The junta, which came to power in a May 2014 coup and ordered the constitution rewritten, says the new version will usher in a new era of clean politics and stable democracy in a country chronically short of both in recent years, sometimes sliding into violent internal political conflict.
Still, the government of Prime Minister Prayuth Chan-ocha, a retired army general, used its sweeping powers to ban political rallies, independent campaigns against the draft constitution and virtually no debates on it.
Opponents say this was done to ensure that people would have little knowledge about the constitution’s provisions, even though 1 million copies are claimed to have been distributed to the public in a nation of 64 million people.
More than 100 people who tried to campaign against the referendum on social media have been thrown in jail, and open criticism has been made punishable by up to 10 years in prison.
At a polling booth in Bangkok where Gen. Prayuth is scheduled to vote, officials displayed an empty ballot box to reporters and sealed it before letting the first voter a young woman enter the booth. She first registered at a desk and signed a paper before casting her ballot.
People are being asked to check “yes” or “no” for the constitution and related provisions on the ballot paper. Final results are expected late Sunday.
The main criticism of the draft constitution includes at least five years of a transitional period and a 250—member appointed Senate that includes the commanders of the army and other security services. A deadlock in the 500-member elected lower house could trigger a selection of a prime minister who is not an elected member of parliament.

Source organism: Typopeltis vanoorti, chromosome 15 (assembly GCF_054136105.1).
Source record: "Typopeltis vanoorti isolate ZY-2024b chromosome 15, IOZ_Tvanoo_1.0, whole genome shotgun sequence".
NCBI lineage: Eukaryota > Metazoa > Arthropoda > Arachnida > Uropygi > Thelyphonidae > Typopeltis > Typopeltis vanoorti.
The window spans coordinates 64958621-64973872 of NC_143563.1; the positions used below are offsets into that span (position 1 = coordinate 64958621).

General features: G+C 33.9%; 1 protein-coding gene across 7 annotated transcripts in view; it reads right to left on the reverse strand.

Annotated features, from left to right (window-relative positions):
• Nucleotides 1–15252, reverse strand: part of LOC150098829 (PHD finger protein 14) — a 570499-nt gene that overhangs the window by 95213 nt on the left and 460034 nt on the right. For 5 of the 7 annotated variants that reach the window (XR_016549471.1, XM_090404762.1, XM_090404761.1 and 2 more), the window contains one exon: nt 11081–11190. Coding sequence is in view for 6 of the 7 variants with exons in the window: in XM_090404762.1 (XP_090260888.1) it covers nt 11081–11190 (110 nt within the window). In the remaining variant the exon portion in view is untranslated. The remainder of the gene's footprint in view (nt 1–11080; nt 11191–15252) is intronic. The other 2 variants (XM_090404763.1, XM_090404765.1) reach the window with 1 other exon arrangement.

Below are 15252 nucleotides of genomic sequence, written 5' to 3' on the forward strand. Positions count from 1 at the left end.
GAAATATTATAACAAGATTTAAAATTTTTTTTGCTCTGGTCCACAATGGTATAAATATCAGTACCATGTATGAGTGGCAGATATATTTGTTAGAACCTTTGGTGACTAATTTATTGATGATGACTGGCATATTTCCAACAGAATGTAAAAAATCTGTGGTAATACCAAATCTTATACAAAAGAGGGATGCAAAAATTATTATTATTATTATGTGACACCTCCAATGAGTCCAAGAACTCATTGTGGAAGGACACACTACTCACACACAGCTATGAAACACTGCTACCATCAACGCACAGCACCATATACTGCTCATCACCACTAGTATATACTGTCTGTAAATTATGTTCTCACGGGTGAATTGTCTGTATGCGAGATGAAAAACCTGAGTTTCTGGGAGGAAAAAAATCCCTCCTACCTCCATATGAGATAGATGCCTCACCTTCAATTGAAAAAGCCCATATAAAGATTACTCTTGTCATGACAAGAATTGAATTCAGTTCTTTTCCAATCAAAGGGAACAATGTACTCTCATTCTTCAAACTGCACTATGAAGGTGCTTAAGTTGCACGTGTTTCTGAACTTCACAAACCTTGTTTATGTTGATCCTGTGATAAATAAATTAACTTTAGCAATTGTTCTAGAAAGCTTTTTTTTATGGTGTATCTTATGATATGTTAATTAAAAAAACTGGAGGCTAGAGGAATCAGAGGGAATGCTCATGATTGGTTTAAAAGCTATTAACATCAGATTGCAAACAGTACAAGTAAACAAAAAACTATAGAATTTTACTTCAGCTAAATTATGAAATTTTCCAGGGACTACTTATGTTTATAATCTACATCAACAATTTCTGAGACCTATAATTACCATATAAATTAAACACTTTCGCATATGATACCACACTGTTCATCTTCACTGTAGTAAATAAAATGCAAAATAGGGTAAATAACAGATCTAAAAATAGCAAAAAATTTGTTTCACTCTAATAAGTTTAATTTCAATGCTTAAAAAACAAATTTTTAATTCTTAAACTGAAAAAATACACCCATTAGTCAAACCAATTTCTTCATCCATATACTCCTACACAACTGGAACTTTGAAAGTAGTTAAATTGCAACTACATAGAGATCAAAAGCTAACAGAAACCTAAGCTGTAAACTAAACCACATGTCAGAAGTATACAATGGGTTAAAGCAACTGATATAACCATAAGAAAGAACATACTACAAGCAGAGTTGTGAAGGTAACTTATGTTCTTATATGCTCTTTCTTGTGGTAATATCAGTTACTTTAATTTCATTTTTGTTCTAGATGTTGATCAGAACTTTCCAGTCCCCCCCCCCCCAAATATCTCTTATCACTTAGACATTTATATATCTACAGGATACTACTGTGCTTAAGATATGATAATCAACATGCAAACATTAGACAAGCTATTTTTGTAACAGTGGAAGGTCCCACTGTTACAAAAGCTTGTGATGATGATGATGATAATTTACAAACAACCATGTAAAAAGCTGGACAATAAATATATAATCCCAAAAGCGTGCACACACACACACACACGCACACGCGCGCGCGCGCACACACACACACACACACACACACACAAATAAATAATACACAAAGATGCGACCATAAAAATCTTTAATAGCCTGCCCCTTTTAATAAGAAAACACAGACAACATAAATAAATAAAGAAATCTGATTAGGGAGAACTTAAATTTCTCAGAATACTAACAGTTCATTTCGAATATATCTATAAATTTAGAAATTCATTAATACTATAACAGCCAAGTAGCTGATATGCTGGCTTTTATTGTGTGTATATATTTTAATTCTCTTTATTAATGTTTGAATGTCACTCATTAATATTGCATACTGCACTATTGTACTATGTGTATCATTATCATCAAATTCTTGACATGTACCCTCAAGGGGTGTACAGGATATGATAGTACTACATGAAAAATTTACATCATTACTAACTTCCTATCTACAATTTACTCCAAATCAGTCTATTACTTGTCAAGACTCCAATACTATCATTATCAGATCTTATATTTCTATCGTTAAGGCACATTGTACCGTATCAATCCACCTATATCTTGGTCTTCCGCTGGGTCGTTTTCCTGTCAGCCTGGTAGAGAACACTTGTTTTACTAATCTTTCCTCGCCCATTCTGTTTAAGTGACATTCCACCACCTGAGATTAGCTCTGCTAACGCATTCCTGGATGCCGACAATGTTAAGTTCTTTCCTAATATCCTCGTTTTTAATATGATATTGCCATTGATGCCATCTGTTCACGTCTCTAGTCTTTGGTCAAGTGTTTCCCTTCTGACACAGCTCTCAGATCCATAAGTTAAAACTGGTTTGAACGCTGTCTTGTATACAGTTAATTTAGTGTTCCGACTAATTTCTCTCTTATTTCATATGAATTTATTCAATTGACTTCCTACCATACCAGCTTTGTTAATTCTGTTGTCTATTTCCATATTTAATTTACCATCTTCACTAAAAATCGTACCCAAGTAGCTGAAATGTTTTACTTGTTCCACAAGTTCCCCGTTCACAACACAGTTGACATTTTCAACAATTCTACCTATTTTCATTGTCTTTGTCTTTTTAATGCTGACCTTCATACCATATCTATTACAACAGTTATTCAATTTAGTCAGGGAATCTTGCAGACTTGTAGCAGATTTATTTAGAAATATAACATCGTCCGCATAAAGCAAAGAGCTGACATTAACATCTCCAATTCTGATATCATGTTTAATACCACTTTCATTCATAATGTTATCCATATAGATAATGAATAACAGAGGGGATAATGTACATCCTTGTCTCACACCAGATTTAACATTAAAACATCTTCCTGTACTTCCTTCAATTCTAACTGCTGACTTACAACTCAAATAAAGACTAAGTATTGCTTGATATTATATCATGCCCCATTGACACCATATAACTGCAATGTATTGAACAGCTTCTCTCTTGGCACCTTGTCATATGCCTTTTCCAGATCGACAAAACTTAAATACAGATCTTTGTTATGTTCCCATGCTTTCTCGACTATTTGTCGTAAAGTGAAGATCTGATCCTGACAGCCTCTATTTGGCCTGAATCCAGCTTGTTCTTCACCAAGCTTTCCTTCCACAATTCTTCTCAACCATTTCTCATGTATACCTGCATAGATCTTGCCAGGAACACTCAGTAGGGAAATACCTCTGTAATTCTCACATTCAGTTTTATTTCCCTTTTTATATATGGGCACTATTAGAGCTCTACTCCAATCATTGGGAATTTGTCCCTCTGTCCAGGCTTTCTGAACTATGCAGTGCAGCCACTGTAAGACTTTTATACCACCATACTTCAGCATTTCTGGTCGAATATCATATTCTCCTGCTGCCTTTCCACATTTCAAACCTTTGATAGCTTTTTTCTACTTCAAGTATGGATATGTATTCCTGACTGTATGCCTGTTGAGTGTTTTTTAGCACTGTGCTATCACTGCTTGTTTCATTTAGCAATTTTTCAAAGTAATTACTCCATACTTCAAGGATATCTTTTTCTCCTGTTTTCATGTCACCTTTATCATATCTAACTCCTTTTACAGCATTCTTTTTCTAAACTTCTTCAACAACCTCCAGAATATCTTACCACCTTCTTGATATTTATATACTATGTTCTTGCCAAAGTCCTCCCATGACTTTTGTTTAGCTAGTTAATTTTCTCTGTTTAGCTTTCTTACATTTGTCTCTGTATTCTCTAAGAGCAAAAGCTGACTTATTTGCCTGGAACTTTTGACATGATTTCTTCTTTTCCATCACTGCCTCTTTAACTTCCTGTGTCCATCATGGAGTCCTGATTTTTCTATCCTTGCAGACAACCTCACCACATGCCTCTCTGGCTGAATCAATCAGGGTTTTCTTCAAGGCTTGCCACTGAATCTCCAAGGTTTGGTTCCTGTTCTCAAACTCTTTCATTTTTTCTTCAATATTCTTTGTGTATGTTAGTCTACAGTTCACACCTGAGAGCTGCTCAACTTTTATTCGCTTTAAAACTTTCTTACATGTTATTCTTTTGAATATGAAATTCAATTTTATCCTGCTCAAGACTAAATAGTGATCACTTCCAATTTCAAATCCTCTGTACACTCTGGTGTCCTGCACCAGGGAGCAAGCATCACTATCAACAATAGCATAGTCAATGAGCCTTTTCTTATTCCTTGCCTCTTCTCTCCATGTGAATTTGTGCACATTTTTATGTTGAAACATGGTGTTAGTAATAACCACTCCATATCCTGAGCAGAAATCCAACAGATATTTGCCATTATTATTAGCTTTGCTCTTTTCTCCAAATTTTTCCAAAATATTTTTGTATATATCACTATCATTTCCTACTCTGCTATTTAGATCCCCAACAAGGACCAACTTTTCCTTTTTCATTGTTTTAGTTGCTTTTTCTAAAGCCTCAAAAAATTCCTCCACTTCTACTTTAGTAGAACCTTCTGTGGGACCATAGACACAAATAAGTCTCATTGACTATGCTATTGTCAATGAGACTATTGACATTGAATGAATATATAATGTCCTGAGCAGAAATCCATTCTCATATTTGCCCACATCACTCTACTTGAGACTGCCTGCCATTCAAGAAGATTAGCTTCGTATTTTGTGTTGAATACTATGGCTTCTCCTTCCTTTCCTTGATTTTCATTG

Also, emergency decrees enacted by the junta without any parliamentary consent remain valid. So-called independent bodies, stacked with conservative appointees, would hold “disproportionately broad and unchecked powers” over elected politicians, said the international human rights consortium FIDH and the Union for Civil Liberty in Thailand.
“The draft charter creates undemocratic institutions, weakens the power of future elected governments, and is likely to fuel political instability,” they said in a report.
Even if Thais vote “no,” the military will remain in control for the foreseeable future. Gen. Prayuth has promised to hold elections next year, without elaborating on how that would happen if voters reject the draft constitution.
Thailand has endured 13 successful military coups and 11 attempted takeovers since it replaced absolute with a constitutional monarchy in 1932. If passed, this would be Thailand’s 20th constitution.